Leptomeningeal disease represents a unique form of disease spread to the CNS axis when cancer cells infiltrate the leptomeninges of the brain or spinal cord or the cerebrospinal fluid (CSF). This can occur when patients are diagnosed concurrently with brain metastases (approximately 1% to 12% of the time) or subsequently during the disease course (in 1% to 37% of patients).1 Typically, the management of these patients involves CSF diversion approaches for those with symptomatic increased intracranial pressure, involved-field photon radiotherapy (IFRT), whole-brain radiotherapy (WBRT) with or without focal radiotherapy to symptomatic spinal segments, and systemic therapy (CNS-penetrating agents or intrathecal chemotherapy). From a systemic therapy standpoint, intrathecal therapy allows immediate delivery of the agent to the CSF; however, it is restricted to patients with a normal CSF flow. Even with these aggressive approaches used in well-selected patients, the outcomes remain modest, with a median duration of freedom from progression of 2.4 months and median overall survival (OS) of 5.5 months.2 From a radiotherapy standpoint, a European survey of the members of the European Association of Neuro-Oncology (EANO) and the European Organisation for Research and Treatment of Cancer Brain Tumor Group revealed significant practice variations, with WBRT being performed always in 15.5% of cases, in cases of concomitant brain metastasis (48.0%), and in cases of nodular or bulky leptomeningeal disease (51.5%).3 Focal spine radiotherapy was performed for neurological symptoms only in 13.5% of patients and in 73.0% of those with neurological symptoms and MRI abnormalities.
Craniospinal irradiation (CSI) is a technique wherein the entire brain and spinal cord are irradiated, and it is commonly used in pediatric malignancies. Previous studies with photon CSI are limited to retrospective studies in selected patients with modest rates of treatment-related myelosuppression.4 In fact, in one recent series of 19 patients treated with photon CSI, 9 patients (47%) did not complete the treatment, the most common reason being grade 3/4 cytopenias that did not resolve even after radiotherapy treatment breaks.5 In fact, the current EANO–ESMO guidelines do not recommend CSI, given the risks of bone marrow toxicity, enteritis, and mucositis.6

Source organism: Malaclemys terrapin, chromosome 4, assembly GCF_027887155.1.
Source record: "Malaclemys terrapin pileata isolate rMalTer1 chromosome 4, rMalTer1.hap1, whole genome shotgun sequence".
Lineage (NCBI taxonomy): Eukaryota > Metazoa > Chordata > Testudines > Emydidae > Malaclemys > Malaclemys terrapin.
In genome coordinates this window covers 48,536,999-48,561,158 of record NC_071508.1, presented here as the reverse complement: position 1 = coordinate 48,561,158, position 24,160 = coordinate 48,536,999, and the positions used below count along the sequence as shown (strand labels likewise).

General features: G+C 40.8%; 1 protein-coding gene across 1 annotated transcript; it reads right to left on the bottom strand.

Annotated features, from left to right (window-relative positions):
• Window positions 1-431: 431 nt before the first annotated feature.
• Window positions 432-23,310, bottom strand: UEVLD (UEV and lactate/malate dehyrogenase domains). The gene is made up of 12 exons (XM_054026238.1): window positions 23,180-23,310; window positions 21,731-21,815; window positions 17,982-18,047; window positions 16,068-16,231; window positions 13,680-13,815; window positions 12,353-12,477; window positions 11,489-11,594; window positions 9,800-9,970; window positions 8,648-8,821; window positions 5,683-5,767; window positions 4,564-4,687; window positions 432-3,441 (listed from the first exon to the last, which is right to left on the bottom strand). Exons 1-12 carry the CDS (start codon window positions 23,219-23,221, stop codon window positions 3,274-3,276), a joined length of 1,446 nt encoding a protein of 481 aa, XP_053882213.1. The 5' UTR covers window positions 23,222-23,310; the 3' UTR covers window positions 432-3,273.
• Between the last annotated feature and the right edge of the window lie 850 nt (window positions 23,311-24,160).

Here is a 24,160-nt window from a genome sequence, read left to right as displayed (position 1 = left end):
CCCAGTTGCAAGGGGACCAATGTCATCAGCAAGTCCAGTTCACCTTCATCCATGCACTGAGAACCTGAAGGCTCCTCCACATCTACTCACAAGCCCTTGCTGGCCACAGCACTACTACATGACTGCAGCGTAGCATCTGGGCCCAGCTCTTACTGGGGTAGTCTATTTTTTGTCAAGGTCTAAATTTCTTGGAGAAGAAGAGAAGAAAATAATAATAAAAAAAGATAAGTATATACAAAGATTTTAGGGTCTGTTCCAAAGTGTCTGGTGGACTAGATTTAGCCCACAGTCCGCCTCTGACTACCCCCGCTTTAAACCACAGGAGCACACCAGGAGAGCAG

Proton CSI is dosimetrically superior to photon CSI, and comparative studies have demonstrated a reduction in treatment-related nausea and vomiting, esophagitis, and hematologic toxicity (both nadir and 1-month post treatment) with proton CSI.7 In addition, a phase Ib study of proton CSI for patients with leptomeningeal disease demonstrated limited high-grade hematologic toxicities and promising disease control outcomes, with a median CNS progression-free survival (PFS) and overall survival (OS) of 7 and 9 months, respectively.8 This naturally led to a single-institution phase II randomized study of proton CSI versus photon IFRT for patients with non–small cell lung cancer or breast cancer leptomeningeal disease.9 At an interim analysis conducted by the data safety monitoring committee at a median follow-up at 9.3 months, 12 patients in the proton CSI group (n = 42) had experienced CNS progression and 16 patients had died compared with 16 patients with CNS progression and 14 patients who had died with photon IFRT (n = 21). The median CNS PFS was substantially and significantly prolonged with proton CSI (7.5 vs 2.3 months; P < .0001), as was the OS (9.9 vs 6.0 months; P = .029).
Although we await the final publication of the results from this study, this has led to an immediate change in our practice management of patients with leptomeningeal disease from solid tumors. For patients with poor performance status, lack of effective systemic therapies, or substantial disease burden, consideration of hospice or palliative photon IFRT is warranted. However, for those with better performance status and potential systemic therapy options, we have started offering proton CSI based on these practice-changing data until a confirmatory randomized controlled trial is open to accrual.